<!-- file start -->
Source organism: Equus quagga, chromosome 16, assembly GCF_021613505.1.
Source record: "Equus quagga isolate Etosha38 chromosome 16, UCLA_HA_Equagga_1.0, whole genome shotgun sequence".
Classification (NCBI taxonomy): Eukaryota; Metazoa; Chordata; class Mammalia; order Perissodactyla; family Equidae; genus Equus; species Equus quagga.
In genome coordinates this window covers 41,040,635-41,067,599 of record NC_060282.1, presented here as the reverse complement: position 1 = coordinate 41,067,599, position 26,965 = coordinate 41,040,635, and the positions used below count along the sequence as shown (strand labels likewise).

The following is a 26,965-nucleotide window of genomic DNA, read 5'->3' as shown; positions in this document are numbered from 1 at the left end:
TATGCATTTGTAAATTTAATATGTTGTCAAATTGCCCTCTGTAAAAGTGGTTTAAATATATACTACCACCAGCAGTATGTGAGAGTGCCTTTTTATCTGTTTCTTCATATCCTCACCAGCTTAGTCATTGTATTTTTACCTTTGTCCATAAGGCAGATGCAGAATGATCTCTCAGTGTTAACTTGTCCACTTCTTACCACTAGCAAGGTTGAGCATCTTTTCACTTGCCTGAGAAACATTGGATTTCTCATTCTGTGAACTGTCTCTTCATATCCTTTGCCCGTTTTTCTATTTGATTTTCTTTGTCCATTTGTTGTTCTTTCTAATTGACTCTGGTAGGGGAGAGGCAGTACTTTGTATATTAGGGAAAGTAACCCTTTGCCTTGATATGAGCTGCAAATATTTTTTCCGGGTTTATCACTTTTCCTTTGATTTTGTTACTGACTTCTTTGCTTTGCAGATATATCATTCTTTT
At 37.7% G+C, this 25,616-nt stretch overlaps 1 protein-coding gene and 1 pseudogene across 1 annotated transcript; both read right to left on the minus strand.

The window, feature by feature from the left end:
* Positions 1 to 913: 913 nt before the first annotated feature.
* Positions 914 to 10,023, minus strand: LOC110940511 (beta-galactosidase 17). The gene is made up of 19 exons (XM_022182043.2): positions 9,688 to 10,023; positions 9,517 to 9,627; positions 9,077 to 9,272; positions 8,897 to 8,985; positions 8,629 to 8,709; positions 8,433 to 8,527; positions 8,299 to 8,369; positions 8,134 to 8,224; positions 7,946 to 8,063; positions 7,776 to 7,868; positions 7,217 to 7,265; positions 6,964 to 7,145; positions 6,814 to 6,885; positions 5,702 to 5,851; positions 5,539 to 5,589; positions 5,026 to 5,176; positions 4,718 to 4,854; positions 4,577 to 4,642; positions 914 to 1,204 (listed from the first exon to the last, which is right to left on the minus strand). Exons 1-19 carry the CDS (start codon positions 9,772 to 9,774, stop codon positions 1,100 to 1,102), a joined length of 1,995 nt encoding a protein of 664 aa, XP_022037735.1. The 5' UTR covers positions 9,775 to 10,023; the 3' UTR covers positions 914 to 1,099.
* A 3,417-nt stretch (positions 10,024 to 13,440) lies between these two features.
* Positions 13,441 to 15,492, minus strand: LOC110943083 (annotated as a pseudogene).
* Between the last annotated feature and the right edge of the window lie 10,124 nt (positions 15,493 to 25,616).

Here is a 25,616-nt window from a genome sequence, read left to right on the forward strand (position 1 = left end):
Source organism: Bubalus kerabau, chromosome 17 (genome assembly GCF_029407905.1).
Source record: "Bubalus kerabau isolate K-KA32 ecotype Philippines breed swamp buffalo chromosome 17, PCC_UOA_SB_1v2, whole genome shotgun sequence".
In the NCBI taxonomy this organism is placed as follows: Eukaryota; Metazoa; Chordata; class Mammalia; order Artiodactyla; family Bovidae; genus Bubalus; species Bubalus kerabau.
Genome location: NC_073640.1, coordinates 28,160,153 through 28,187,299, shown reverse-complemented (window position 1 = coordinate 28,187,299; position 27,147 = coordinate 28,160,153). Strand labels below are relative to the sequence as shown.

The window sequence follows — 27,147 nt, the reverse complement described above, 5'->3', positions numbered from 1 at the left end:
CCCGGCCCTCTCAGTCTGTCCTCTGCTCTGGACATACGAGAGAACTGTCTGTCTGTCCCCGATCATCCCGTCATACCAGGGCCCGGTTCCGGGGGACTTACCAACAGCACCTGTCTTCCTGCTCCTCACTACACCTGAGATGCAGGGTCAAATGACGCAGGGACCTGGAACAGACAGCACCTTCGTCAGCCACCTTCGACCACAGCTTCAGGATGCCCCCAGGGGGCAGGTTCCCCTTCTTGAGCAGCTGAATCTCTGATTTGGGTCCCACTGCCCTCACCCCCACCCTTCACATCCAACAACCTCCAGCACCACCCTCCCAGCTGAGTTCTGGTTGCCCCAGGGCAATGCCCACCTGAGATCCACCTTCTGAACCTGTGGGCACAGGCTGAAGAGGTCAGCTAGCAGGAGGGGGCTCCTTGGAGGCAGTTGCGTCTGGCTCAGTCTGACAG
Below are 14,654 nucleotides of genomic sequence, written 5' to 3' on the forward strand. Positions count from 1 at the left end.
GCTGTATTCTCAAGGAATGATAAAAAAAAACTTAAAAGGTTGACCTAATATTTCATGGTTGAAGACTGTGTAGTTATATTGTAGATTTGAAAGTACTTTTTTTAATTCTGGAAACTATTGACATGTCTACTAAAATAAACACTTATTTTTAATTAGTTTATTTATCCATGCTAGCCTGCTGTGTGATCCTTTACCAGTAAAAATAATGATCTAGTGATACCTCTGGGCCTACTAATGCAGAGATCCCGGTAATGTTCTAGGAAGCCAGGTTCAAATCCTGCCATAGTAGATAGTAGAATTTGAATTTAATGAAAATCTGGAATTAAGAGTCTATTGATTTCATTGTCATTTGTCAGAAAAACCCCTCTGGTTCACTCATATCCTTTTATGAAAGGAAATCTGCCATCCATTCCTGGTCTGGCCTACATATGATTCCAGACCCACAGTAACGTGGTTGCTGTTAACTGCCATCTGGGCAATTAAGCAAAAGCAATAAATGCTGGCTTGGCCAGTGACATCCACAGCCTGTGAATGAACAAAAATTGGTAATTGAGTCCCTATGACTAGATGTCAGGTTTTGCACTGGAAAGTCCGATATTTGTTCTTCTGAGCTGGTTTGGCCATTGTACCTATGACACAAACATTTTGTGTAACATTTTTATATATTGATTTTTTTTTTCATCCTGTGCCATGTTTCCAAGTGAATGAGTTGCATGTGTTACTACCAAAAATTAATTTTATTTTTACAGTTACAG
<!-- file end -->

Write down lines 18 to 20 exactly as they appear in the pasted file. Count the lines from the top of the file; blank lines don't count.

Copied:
Genome location: NC_073640.1, coordinates 28,160,153 through 28,187,299, shown reverse-complemented (window position 1 = coordinate 28,187,299; position 27,147 = coordinate 28,160,153). Strand labels below are relative to the sequence as shown.

The window sequence follows — 27,147 nt, the reverse complement described above, 5'->3', positions numbered from 1 at the left end:
CCCGGCCCTCTCAGTCTGTCCTCTGCTCTGGACATACGAGAGAACTGTCTGTCTGTCCCCGATCATCCCGTCATACCAGGGCCCGGTTCCGGGGGACTTACCAACAGCACCTGTCTTCCTGCTCCTCACTACACCTGAGATGCAGGGTCAAATGACGCAGGGACCTGGAACAGACAGCACCTTCGTCAGCCACCTTCGACCACAGCTTCAGGATGCCCCCAGGGGGCAGGTTCCCCTTCTTGAGCAGCTGAATCTCTGATTTGGGTCCCACTGCCCTCACCCCCACCCTTCACATCCAACAACCTCCAGCACCACCCTCCCAGCTGAGTTCTGGTTGCCCCAGGGCAATGCCCACCTGAGATCCACCTTCTGAACCTGTGGGCACAGGCTGAAGAGGTCAGCTAGCAGGAGGGGGCTCCTTGGAGGCAGTTGCGTCTGGCTCAGTCTGACAG